I am Professor of English Language and Applied Linguistics at The Open University, UK, currently Principal Investigator of a nationally funded research project on writing in professional social work Writing in professional social work practice in a changing communicative landscape. I have been researching writing for some twenty years driven by an interest that centres on the politics of access and participation. My four main areas of interest are student writing in higher education, academic writing for publication in a global context, writing in social work professional practice and – on a much smaller scale- writing with old and new technologies for popular political activity. I’m committed to using ethnography as an overarching research methodology and have an ongoing interest in developing ‘text oriented ethnographic approaches’, using a range of methods.
I have authored and co-authored a number of books including, Student writing: access, regulation, desire. (2001 London: Routledge), The Sociolinguistics of writing(2013 Edinburgh: Edinburgh University Press) and, with Mary Jane Curry Academic writing in a global context (London: Routledge 2010) as well as journal articles inLanguage and Education, Written Communication, Revista Canara de Estudios Ingleses, Pratiques, TESOL Quarterly, AILA Review, International Journal of Applied Linguistics, Arts and Humanities in Higher Education, Teaching in Higher Education. With David Poveda, I am co-editor the journal Linguistics and Educationand with Mary Jane Curry, I am co-convenor of the AILA (Association Internationale de Linguistique Appliquée) research network: Academic Publishing and Presenting in a Global Context. http://www.aila.info/networks/ren.html. With colleagues Kathy Harrington, Mary Lea and Sally Mitchell I recently co-edited an open access book involving some sixty one authors which seeks to explore the transformative potential of an academic literacies approach to the teaching of writing in higher educationWorking with academic literacies: case studies towards transformative practice. http://wac.colostate.edu/books/lillis/
Dr. Perry Klein is a Professor in Education at The University of Western Ontario in London, Canada. He teaches courses on educational psychology, and literacy education for struggling readers and writers, and serves as Associate Dean of Research.
Dr. Klein’s research has focused on three main questions: How does writing contribute to thinking and learning? How can we design writing activities to support critical thinking and learning in content area subjects? And how can we teach writing effectively to diverse students? In his recent research, he has used cognitive load theory as an approach to writing strategy instruction and content area writing. He is interested in the interplay among the psychological, social, and material aspects of writing.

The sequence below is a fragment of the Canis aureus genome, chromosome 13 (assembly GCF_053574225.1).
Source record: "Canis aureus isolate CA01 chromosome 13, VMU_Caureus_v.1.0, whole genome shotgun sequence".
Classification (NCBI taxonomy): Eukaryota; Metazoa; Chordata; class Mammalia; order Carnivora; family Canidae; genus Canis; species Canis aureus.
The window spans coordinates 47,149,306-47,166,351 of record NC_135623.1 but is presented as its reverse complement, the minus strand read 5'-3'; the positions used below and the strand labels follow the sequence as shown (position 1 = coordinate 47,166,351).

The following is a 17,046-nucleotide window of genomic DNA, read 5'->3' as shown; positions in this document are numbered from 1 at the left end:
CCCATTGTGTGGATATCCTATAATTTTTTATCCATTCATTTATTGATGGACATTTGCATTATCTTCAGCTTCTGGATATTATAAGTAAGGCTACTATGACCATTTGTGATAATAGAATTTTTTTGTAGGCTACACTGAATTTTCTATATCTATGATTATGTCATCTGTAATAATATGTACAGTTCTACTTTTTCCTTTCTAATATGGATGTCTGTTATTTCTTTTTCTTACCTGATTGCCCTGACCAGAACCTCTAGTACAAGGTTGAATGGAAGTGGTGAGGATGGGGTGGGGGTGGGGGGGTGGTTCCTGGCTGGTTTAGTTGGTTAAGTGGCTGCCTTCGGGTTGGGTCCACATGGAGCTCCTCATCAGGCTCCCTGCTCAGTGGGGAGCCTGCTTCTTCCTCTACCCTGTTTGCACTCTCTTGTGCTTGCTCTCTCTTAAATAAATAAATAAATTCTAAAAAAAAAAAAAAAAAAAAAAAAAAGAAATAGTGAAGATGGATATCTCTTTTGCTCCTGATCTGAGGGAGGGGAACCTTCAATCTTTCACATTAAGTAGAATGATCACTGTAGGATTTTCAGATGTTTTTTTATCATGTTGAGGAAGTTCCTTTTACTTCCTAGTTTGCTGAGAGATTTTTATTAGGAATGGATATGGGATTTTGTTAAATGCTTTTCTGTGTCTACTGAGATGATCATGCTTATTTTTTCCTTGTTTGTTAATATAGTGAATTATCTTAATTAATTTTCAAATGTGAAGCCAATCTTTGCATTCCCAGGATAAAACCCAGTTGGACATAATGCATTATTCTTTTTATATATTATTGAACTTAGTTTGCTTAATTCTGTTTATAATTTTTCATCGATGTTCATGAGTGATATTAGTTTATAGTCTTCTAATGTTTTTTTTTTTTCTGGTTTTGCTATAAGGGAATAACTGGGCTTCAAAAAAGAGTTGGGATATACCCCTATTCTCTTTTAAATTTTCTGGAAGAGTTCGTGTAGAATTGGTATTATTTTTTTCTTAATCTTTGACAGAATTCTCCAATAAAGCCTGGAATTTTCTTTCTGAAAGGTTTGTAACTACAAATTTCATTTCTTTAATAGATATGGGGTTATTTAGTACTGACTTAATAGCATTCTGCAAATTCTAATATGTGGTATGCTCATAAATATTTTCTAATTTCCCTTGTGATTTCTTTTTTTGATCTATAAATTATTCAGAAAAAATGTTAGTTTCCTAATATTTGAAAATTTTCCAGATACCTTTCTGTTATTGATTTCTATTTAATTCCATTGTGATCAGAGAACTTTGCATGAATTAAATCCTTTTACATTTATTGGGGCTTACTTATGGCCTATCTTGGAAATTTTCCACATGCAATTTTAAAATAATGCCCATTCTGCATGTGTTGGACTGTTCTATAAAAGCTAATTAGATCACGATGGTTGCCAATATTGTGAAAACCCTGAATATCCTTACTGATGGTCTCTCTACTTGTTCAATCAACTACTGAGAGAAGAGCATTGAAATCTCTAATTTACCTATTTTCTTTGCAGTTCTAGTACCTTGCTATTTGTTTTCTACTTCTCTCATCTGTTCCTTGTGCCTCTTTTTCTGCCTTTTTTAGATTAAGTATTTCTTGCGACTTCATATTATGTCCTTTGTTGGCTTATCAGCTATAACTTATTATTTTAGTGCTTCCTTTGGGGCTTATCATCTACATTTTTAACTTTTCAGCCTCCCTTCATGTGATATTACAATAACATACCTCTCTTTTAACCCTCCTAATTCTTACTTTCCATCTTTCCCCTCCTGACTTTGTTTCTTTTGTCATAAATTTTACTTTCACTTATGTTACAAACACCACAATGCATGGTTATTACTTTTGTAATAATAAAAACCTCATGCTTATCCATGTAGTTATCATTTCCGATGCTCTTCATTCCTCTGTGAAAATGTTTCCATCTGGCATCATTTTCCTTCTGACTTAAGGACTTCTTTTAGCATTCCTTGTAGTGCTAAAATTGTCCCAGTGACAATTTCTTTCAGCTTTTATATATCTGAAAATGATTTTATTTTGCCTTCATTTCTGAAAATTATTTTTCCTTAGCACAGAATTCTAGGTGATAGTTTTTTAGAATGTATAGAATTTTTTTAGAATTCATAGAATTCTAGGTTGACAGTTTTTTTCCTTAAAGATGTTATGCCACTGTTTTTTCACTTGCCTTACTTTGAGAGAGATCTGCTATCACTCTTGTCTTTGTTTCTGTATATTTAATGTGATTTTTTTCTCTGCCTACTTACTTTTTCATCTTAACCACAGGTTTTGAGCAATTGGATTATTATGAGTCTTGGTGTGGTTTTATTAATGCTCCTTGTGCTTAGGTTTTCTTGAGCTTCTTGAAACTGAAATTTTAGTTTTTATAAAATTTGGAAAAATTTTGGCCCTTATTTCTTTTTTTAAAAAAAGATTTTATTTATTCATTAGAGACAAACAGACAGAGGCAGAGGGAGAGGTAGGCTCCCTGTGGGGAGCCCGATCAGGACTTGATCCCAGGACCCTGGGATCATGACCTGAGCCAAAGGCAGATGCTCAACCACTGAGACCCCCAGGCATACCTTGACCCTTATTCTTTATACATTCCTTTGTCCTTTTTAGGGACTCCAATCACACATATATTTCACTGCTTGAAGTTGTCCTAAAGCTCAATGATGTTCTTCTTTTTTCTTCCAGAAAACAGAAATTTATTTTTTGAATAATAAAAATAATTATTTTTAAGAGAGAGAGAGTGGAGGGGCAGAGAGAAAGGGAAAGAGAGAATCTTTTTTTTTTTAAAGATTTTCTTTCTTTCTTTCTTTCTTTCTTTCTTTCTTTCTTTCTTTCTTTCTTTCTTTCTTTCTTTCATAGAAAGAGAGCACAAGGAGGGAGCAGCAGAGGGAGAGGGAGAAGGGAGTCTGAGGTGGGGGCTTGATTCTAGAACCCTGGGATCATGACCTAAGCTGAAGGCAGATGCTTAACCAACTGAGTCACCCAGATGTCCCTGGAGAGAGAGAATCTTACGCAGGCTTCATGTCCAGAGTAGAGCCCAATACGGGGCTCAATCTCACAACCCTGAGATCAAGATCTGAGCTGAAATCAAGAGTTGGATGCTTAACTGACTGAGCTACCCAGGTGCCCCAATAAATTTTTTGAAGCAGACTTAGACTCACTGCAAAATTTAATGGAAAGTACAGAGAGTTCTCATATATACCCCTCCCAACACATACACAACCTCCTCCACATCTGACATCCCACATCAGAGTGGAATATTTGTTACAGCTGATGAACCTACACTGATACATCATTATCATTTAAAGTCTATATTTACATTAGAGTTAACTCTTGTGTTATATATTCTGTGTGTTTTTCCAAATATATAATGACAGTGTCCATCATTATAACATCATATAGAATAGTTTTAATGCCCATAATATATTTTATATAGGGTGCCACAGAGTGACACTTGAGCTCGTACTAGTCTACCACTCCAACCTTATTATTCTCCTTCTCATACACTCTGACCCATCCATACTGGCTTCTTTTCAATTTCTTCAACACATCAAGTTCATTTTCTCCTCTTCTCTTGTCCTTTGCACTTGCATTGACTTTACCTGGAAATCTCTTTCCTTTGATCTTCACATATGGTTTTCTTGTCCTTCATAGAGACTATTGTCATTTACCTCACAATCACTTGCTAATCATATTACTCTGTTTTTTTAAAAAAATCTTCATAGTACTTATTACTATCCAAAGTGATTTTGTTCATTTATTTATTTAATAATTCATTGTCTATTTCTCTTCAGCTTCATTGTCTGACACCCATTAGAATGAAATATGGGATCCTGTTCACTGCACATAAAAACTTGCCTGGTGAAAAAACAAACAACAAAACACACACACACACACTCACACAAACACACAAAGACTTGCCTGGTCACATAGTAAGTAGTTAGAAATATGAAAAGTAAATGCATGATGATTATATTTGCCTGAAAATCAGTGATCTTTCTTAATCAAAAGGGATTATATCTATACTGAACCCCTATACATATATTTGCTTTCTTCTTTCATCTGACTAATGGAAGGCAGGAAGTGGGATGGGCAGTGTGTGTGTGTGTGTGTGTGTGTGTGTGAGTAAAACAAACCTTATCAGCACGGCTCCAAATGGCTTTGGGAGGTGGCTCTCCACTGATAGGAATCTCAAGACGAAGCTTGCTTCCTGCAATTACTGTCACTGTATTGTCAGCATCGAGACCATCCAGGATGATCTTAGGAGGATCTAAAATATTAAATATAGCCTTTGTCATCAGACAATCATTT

Klein, P. D., Haug, K. N. & Arcon, N. (2016). The effects of rhetorical and content subgoals on writing and learning. Journal of Experimental Education. Advance online publication.
Klein, P. D., & Boscolo, P. (2016). Trends in research on writing as a learning activity. Journal of Writing Research, 7(3), 311-350.
Klein, P. D., & Unsworth, L. (2014). The logogenesis of writing to learn: A systemic functional perspective. Linguistics and Education, 26, 1-17.
Klein, P.D. Boscolo, P., Kirkpatrick, L. C., & Gelati, C. (2014). (Eds.) & G. Rijlaarsdam (Series Ed.), Studies in Writing: Vol. 28, Writing as a Learning Activity. Leiden, The Netherlands: Brill.
Klein, P. D., & Leacock, T. L. (2012). Distributed cognition as a framework for understanding writing. In V. W. Berninger (Ed.), Past, present, and future contributions of cognitive writing research to cognitive psychology (pp. 133-152). New York: Psychology Press/Taylor & Francis Group.
Email: [email protected]
MA and PhD in Sociolinguistics at Georgetown University, USA. He is currently a senior lecturer at the Pontificia Universidad Católica del Perú. He has also worked in the German Technical Cooperation (GTZ) advising teacher training in intercultural bilingual education in the Andean region of Peru. His research concern the issues of language and education, especially in the Andean Quechua-speaking area.
He has been visiting professor at the University of Pennsylvania and the University of Wisconsin in Madison, United States. She is currently director of the Peruvian Journal of Educational Research.
Some publications: (Des) encuentros con la escritura: Escuela y Comunidad en los Andes peruanos (2002), Oralidad y poder; Herramientas metodológicas (2004); Decir y Callar. Lenguaje, equidad y poder en la universidad peruana (2010); Qichwasimirayku: Batallas por el quechua (2014).
Doctor of Science in Educational Research, DIE-CINVESTAV, Mexico. Researcher category I, Institute for Research in the Humanities and Social Sciences, UNLP / CONICET, Argentina. Director of the Master of Writing and Literacy (UNLP) and national coordinator of the Educational Specialization level, “Literacy and the Education Unit”, Argentina. Research interests: teaching reading and writing, early literacy, teacher training in the same area.
Some publications: Reflexión sobre el sistema de escritura y primera alfabetización, en Revista Textos, 2014; Producción y revisión de epígrafes en situación didáctica con niños de 7 y 9 años, en El ingreso a la escritura y a las culturas de lo escrito (Siglo XXI, 2013); Del catecismo colonial a las netbooks estatales (El Calderón, 2012); El trabajo docente en el aula multigrado de las escuelas rurales primarias, en Prácticas pedagógicas y políticas educativas (Unipe: Editorial Universitaria, 2012); Teorías sobre la alfabetización en América Latina, un panorama desde 1980 hasta 2010, en Historia de la lectura en Argentina.